B2B & B2C Fulfillment

ModusLink Global Fulfillment Services use modern IT systems to give you a fully transparent view of distribution channels and processes—including orders, transport, payment, and customs services.

Our Capabilities at a Glance:

  • Order management
  • Pick, pack, and ship
  • Retail compliance
  • Demand planning
  • IP security
  • Physical programming of digital content

Optimize B2B and B2C.

Skip the step of going through resellers or distributors.
ModusLink has the experience, technology, and integrated eCommerce and omnichannel solutions to get your brand in front of the right customers.



Manage B2C in the Cloud

With our storefront, we manage the installation, integration, and technical operation of your online shop. You get to dedicate more time and resources to your core business.

Use Our Channel Management Expertise

ModusLink has the experience and skill to handle the fulfillment requirements of manufacturing sites, distribution centers, and retail operations across the globe.

Manage Supply Chain Upstream and Downstream

Our operations are carefully designed and coordinated to support distribution, retail, and end-user fulfillment—quickly, flexibly, and securely.

Rapid eCommerce Order Fulfillment

ModusLink’s eCommerce order fulfillment technology enables rapid order fulfillment accuracy and efficiency. ModusLink’s state-of-the-art order fulfillment process ensures that products remain in constant progression from the time the product is initially picked to delivery.

Plan with Insight

Our insight-driven planning and global footprint enables you to optimize replenishment, avoid product shortages for each consumer area, speed up delivery, and reduce shipping costs.

B2B & B2C Fulfillment

B2B & B2C Fulfillment – What is the Difference? 

Although ecommerce merchants and manufacturers for the most part have different target markets, there are certain expectations that both types of companies share. One such expectation is that of reliable order fulfillment by their 3PL (Third Party Logistics) provider. 

It would help to review the meaning of the two terms and fulfillment in general, before one can take a deep dive into the differences between B2C (Business to Consumer) Fulfillment and B2B (Business to Business) Fulfillment.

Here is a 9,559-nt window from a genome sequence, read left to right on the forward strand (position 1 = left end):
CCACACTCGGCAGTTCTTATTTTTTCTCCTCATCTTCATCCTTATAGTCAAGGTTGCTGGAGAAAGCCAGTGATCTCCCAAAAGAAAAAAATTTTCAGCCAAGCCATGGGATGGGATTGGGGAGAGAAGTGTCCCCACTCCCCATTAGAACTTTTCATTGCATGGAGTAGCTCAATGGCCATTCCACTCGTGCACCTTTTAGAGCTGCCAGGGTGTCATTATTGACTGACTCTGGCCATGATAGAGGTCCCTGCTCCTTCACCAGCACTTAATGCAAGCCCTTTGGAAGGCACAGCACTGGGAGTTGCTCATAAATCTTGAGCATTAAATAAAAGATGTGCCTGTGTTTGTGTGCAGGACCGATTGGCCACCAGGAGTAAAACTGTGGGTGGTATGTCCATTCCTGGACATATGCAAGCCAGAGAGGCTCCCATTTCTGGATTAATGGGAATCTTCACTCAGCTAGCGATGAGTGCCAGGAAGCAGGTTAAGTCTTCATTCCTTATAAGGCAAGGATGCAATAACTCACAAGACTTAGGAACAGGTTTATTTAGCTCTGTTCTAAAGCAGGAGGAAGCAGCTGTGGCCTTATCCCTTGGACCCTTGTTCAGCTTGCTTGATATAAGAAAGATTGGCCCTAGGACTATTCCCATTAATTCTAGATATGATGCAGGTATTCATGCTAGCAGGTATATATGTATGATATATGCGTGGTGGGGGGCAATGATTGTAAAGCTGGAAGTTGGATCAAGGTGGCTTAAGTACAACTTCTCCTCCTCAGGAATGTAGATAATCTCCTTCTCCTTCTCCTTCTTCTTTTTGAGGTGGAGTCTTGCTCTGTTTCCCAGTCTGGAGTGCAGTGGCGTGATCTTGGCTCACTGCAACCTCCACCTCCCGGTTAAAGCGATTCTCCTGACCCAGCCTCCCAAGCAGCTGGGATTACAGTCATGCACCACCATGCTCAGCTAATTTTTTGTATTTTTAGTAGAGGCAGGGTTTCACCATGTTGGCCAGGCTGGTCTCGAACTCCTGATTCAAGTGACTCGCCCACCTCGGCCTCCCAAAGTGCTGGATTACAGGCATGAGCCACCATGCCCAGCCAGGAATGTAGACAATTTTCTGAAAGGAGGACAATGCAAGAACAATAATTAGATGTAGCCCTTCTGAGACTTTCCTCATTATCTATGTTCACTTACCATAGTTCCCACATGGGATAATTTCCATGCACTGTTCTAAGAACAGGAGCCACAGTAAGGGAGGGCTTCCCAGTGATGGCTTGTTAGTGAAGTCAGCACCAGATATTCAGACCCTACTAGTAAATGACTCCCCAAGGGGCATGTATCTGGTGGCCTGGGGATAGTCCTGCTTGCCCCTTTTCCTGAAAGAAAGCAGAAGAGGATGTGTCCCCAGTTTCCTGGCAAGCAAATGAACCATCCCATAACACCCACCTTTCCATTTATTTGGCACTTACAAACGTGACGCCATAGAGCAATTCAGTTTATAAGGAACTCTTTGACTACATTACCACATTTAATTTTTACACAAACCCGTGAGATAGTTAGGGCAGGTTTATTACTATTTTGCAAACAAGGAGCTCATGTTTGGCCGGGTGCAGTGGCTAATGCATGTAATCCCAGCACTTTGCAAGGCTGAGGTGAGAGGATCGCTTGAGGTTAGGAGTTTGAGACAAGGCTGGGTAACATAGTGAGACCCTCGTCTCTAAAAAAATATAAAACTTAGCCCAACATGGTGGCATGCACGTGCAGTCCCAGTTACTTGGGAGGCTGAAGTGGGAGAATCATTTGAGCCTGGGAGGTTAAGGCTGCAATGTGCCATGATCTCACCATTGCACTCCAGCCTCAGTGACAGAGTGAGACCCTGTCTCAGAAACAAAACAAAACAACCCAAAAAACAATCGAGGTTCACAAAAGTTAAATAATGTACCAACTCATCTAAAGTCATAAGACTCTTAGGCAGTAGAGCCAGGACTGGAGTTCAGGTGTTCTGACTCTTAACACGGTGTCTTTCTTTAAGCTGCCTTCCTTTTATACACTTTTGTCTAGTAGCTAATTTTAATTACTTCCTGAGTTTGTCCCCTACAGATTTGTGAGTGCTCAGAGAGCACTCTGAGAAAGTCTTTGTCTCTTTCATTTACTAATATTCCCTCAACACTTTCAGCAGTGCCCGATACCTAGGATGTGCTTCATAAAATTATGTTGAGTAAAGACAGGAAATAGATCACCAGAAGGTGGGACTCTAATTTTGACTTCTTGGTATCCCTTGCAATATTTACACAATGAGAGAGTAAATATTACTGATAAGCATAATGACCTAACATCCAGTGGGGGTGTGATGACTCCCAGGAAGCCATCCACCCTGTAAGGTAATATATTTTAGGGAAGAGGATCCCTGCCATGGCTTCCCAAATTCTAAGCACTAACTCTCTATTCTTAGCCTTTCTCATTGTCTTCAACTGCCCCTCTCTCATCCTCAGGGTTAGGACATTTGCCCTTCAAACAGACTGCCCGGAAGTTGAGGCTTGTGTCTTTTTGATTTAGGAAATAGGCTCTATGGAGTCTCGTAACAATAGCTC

What is Fulfillment?

The question really should be what is order fulfillment? Order fulfillment, also known as order processing, is the supply chain process that involves all the steps needed to fill a customer order. A customer’s order triggers a response mechanism which then proceeds to an order request as notated in the inventory system. This sets in motion an order request at the warehouse where a worker locates the product, picks it, and packs it for shipping. The package is then shipped and delivered to the end-user. 

Why is Order Fulfillment Important?

Whether it’s B2B or B2C, the fulfillment process steps of a supply chain deal most directly with the customer except for say, a salesman or customer service representative. A customer who receives an order that is complete, correct, undamaged and on-time is usually a “happy camper”. A satisfied customer is more likely to order again and even refer the company or products to other purchasers.

So, the consequences of a poor order fulfillment system can be far reaching and

devasting to a company, particularly small to mid-sized businesses. This is why so many merchants and manufacturers now outsource this crucial step of the logistics supply chain to 3PL service providers.

A smooth-running order fulfillment center within a supply chain can:

  • Boost repeat sales
  • Enhance the brand reputation
  • Increase customer satisfaction

What is B2C Fulfillment?    

Business to Consumer Fulfillment involves processing the orders of goods that are placed by individual customers, not companies. The scale of consumer orders is most often smaller than those of B2B orders, as companies will order in bulk if discounts and usage warrant it. Businesses also have larger storage areas than do consumers, which is another factor that allows companies to make high volume purchases.

B2C fulfillment is usually easier to accomplish because packaging is simpler. Pricing is easier, too, as bulk or dealer discounts are not involved.

The most problematic portion of B2C fullfillment can be the delivery process. B2C orders are usually delivered to a consumer’s residence. This involves less regulation than some B2B shipments, but many consumers now expect free shipping, or want expedited shipping. Merchants can offer free delivery and offset the shipping costs by requiring a minimum cart value threshold in order to qualify for free shipping. This also helps merchants to raise AOVs (Average Order Values).